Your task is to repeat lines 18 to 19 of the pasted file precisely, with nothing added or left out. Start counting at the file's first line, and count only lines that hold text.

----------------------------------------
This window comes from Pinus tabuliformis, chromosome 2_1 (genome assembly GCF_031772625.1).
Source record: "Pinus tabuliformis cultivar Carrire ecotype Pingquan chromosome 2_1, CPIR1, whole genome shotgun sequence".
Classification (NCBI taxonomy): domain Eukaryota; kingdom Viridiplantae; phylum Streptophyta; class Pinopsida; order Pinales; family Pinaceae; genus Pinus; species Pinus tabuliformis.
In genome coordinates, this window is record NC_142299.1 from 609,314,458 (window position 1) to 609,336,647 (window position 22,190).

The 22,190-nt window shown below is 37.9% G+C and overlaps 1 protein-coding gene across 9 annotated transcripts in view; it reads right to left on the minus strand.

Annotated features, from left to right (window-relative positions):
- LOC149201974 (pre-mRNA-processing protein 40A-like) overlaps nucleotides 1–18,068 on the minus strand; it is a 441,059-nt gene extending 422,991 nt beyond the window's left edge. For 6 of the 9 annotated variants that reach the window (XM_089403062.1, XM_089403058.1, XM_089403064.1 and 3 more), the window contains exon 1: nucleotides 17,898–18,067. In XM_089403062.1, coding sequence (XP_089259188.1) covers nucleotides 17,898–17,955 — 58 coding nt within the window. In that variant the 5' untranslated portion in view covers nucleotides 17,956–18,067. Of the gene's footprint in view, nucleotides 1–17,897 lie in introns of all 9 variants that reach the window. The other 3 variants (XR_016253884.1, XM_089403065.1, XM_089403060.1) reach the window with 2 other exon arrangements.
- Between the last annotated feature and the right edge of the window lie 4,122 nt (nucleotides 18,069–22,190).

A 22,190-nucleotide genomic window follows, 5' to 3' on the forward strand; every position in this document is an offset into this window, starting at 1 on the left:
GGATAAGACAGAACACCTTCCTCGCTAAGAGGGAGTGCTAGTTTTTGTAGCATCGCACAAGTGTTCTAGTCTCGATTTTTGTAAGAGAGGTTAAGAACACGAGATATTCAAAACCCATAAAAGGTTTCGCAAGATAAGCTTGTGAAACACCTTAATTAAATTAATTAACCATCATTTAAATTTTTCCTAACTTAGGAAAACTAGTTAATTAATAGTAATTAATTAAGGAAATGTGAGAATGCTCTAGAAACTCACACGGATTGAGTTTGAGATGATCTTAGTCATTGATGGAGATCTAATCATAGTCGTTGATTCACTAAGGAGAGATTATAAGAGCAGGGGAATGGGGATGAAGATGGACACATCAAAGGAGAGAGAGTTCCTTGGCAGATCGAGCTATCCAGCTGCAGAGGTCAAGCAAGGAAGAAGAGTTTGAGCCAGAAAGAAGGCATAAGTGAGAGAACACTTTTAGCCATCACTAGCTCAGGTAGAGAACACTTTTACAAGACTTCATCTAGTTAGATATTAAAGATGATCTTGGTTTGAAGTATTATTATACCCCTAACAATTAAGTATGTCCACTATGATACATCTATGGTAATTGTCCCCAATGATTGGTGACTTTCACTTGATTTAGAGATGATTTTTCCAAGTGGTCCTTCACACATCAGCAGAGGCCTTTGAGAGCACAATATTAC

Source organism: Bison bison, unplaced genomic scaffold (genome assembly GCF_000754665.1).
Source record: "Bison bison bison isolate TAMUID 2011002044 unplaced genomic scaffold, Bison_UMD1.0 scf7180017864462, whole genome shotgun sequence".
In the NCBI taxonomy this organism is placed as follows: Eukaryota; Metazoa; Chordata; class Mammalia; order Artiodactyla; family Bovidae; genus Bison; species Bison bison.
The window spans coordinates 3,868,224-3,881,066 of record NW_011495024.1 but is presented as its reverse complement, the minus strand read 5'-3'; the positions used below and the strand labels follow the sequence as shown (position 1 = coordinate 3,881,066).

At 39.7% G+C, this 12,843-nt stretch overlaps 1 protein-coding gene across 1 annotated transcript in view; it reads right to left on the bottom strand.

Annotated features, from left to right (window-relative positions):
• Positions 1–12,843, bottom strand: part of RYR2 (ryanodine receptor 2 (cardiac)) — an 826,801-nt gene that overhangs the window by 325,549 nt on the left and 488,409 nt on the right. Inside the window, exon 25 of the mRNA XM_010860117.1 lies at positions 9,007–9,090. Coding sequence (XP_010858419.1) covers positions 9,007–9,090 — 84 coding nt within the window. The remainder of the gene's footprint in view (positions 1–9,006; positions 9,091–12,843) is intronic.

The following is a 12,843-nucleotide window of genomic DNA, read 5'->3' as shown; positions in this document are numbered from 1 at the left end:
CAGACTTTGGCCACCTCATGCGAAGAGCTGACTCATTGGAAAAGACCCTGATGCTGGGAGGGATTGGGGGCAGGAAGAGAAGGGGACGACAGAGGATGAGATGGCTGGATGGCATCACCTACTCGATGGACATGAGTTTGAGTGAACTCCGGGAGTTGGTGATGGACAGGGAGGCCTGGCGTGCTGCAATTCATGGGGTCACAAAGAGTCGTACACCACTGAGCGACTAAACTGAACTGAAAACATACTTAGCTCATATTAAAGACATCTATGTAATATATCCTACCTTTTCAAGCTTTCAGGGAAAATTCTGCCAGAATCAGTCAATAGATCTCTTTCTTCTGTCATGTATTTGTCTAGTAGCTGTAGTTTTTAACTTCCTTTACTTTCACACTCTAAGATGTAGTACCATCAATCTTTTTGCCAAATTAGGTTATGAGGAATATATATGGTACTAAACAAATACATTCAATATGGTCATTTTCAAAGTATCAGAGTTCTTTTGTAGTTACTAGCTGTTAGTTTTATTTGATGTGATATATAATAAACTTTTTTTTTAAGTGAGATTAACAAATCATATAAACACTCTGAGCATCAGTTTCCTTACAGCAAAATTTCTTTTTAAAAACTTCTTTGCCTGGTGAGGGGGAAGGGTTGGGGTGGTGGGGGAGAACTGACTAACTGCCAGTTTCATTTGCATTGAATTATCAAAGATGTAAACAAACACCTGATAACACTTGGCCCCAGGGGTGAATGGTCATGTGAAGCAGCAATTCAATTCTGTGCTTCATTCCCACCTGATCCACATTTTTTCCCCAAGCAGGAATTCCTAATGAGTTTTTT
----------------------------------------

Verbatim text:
The following is a 12,843-nucleotide window of genomic DNA, read 5'->3' as shown; positions in this document are numbered from 1 at the left end:
CAGACTTTGGCCACCTCATGCGAAGAGCTGACTCATTGGAAAAGACCCTGATGCTGGGAGGGATTGGGGGCAGGAAGAGAAGGGGACGACAGAGGATGAGATGGCTGGATGGCATCACCTACTCGATGGACATGAGTTTGAGTGAACTCCGGGAGTTGGTGATGGACAGGGAGGCCTGGCGTGCTGCAATTCATGGGGTCACAAAGAGTCGTACACCACTGAGCGACTAAACTGAACTGAAAACATACTTAGCTCATATTAAAGACATCTATGTAATATATCCTACCTTTTCAAGCTTTCAGGGAAAATTCTGCCAGAATCAGTCAATAGATCTCTTTCTTCTGTCATGTATTTGTCTAGTAGCTGTAGTTTTTAACTTCCTTTACTTTCACACTCTAAGATGTAGTACCATCAATCTTTTTGCCAAATTAGGTTATGAGGAATATATATGGTACTAAACAAATACATTCAATATGGTCATTTTCAAAGTATCAGAGTTCTTTTGTAGTTACTAGCTGTTAGTTTTATTTGATGTGATATATAATAAACTTTTTTTTTAAGTGAGATTAACAAATCATATAAACACTCTGAGCATCAGTTTCCTTACAGCAAAATTTCTTTTTAAAAACTTCTTTGCCTGGTGAGGGGGAAGGGTTGGGGTGGTGGGGGAGAACTGACTAACTGCCAGTTTCATTTGCATTGAATTATCAAAGATGTAAACAAACACCTGATAACACTTGGCCCCAGGGGTGAATGGTCATGTGAAGCAGCAATTCAATTCTGTGCTTCATTCCCACCTGATCCACATTTTTTCCCCAAGCAGGAATTCCTAATGAGTTTTTT